On the third evening the “Baron” once again spoke. This time the Ipswich Journal described it as a “rather dreary historical lecture on Popery,” so presumably he diplomatically missed out the bits about the naughty nuns. According to the report, “a noisy rabble of two or three thousand boys and lads” waited outside, unwilling to pay the 3d admission price. Afterwards they went to St Pancras’ church and smashed the windows and gas lamps.

It makes you wonder whether the Polish troops who left their treasured icon in Ipswich would have done so if they had known a little more about the history of the town.


One hundred per cent Anglo-Saxon with perhaps just a dash of Viking…

Hearing that a small group of far-right racists are planning a march in Ipswich this weekend, I thought I’d remind myself of Suffolk’s history of incoming migrants. We exported a lot of people over the years too, of course, via convict ships, voluntary emigration and the “overpaid, oversexed and over here” USAAF who were stationed all over the county during the Second World War and took a lot of Suffolk women back to the United States as “GI Brides.”

Ipswich has had a thriving port since medieval times and as a consequence has always been a place of entry and settlement for migrants. It was known as a welcoming place for incomers, many of whom settled in the town. As an example, from a brief look through the records of the 1901 census of Ipswich, there were more than 20 Italians, 13 people described as French subjects, 64 people who had been born in Ireland and one Russian. Many people in Ipswich will be descendants of these and other immigrants. Since then, there have been significant arrivals of people from the West Indies, the Indian sub-continent and most recently from Eastern Europe, all adding to the vibrant and cosmopolitan nature of the town and enhancing its culture.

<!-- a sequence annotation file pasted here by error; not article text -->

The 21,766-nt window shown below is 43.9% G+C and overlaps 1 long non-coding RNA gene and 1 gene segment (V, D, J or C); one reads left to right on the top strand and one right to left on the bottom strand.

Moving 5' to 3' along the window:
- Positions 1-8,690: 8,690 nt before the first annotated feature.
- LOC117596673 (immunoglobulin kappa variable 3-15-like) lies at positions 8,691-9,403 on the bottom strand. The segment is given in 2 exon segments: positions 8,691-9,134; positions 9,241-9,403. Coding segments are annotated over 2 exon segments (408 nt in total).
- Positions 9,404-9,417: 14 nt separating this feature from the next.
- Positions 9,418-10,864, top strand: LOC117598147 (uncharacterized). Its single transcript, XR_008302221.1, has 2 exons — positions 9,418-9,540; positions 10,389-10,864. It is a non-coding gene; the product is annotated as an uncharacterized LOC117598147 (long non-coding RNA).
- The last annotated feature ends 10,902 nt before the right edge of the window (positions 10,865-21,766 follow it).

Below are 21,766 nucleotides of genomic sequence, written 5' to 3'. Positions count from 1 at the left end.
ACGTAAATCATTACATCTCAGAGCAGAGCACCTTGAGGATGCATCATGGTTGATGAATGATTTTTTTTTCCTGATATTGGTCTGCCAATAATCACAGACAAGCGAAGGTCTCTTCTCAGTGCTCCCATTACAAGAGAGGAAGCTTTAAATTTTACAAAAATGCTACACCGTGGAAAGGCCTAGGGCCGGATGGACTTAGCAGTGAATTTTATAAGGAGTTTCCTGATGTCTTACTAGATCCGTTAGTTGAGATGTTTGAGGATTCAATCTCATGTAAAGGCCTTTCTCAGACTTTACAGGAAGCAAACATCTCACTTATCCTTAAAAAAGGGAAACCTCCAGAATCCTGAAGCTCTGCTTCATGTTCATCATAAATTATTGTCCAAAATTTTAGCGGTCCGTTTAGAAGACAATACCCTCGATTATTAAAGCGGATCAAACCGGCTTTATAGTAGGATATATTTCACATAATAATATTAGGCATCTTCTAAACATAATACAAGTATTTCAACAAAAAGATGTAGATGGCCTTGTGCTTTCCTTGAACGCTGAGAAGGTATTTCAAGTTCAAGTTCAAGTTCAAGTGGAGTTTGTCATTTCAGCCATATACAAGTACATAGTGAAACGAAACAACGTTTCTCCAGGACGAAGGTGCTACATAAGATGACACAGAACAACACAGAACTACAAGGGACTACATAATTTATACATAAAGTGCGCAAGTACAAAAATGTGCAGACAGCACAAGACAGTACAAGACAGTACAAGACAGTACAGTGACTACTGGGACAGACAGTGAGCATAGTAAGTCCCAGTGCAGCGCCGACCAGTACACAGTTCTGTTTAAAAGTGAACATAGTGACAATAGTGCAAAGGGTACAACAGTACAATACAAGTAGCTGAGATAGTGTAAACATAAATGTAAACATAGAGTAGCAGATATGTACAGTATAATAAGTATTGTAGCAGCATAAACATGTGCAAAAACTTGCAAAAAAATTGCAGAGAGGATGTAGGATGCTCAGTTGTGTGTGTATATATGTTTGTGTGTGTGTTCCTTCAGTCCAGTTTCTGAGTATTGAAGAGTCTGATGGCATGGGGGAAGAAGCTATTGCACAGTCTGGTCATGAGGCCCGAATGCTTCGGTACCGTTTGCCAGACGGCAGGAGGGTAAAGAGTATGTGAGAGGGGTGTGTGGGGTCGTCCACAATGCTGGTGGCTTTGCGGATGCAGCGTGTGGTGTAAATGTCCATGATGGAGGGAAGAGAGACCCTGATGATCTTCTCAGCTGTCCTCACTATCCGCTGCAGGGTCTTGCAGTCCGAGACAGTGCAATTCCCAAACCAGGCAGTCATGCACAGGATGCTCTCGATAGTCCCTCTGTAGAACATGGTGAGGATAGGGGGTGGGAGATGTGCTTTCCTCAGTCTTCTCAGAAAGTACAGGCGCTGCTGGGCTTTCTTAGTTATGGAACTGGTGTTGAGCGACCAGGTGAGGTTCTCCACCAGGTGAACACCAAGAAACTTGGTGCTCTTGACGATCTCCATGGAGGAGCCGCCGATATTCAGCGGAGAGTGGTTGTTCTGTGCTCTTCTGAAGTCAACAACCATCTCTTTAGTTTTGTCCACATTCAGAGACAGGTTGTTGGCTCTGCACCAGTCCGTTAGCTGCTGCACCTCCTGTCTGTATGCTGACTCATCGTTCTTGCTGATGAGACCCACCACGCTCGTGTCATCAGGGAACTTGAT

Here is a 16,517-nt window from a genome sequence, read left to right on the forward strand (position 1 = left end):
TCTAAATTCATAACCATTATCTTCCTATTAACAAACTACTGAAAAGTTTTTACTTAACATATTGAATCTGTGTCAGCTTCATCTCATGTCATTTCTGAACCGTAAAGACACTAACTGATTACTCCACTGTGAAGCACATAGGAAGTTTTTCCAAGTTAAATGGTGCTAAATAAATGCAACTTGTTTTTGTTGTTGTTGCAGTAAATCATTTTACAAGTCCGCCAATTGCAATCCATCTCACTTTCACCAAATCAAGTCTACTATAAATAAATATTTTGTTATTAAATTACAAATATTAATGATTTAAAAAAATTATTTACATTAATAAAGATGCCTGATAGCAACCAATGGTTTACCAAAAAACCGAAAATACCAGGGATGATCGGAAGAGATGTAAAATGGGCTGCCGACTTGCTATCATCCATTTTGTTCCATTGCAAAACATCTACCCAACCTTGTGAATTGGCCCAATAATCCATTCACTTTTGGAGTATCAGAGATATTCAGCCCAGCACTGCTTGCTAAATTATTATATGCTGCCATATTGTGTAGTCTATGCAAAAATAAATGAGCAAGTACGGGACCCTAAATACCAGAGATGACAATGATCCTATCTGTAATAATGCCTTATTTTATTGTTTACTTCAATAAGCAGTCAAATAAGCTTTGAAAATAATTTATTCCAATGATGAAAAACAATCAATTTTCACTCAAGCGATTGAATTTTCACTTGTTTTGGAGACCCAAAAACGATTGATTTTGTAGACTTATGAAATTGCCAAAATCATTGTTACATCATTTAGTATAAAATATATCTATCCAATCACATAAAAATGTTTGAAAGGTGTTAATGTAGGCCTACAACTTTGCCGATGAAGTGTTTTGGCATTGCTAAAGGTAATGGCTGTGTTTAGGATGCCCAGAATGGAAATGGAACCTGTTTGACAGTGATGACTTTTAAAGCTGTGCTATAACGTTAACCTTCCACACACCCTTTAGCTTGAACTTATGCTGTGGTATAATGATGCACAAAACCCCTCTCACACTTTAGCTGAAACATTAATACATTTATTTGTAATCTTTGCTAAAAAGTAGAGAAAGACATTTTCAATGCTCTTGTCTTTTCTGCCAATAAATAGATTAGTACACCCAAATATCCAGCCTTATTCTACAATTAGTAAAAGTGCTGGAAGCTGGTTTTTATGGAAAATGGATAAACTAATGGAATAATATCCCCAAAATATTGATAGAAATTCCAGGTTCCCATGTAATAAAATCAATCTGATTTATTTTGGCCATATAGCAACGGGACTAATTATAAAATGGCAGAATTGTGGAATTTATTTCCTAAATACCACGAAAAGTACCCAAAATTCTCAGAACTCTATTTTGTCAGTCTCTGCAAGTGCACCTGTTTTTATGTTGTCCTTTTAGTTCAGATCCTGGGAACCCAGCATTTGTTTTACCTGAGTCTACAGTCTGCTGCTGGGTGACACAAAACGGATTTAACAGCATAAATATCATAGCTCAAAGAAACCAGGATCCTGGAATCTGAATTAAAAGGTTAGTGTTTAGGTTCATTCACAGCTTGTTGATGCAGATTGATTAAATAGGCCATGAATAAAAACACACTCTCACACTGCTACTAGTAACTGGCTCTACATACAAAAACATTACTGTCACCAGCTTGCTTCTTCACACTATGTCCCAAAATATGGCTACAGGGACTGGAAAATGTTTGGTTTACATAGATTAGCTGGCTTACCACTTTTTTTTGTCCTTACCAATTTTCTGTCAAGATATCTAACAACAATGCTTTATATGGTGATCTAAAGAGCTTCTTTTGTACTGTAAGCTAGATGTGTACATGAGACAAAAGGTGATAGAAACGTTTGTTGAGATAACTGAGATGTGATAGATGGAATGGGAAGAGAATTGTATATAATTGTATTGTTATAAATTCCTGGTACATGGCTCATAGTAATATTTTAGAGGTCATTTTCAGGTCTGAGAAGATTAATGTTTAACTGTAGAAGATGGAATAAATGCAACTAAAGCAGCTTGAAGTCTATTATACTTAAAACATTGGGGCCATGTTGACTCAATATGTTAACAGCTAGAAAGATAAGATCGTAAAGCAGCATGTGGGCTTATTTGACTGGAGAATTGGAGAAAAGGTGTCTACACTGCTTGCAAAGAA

Without immigration, there would have been no Jason Dozzell or Keiron Dyer playing for Ipswich Town Football Club, no Emeric Pressburger (who is buried at Saxtead near Woodbridge), the Hungarian refugee who, with Michael Powell, made brilliant films such as A Matter of Life and Death, One of our Aircraft is Missing and The Red Shoes, no Aspall cider (the Chevallier family were originally from the Channel Islands), no Ickworth House (designed by Italian architect, Mario Asprucci, and two Italian craftsmen, Casimiro & Donato Carabelli, were brought over to live in Little Saxham and create the frieze that runs around the dome, no Peter’s ice cream (produced by Ipswich’s Zagni family). Perhaps the Aldeburgh Festival would not have survived as its success was very much the result of the work of its artistic director from 1956 to 1977, Imogen Holst, daughter of the composer Gustav Holst and of Swedish, Latvian and German descent. There are, of course, countless other examples. I have chosen just three more, all eminent people whose families came here from other countries and either settled in Suffolk or lived there for for some time.

Edward Ardizzone, the artist, was born in French Indo-China in 1900, and was the son of Auguste Ardizzone, an Algerian-born, naturalized Frenchman of Italian origin, and his wife, Margaret. Ardizzone spent his childhood in East Anglia, including an idyllic period at his grandmother’s house in East Bergholt from 1905, which he described in his autobiography. Unfortunately he was sent to be educated at Ipswich School where he was bullied so badly that his memories of the town were tainted for the rest of his life. He’s best remembered for his illustrations in children’s books, including The Otterbury Incident and Stig of the Dump, but he also drew a great deal that was inspired by his boyhood memories of the rougher part of Ipswich, including a famous sketch of two women fighting one another outside an Ipswich pub in about 1912.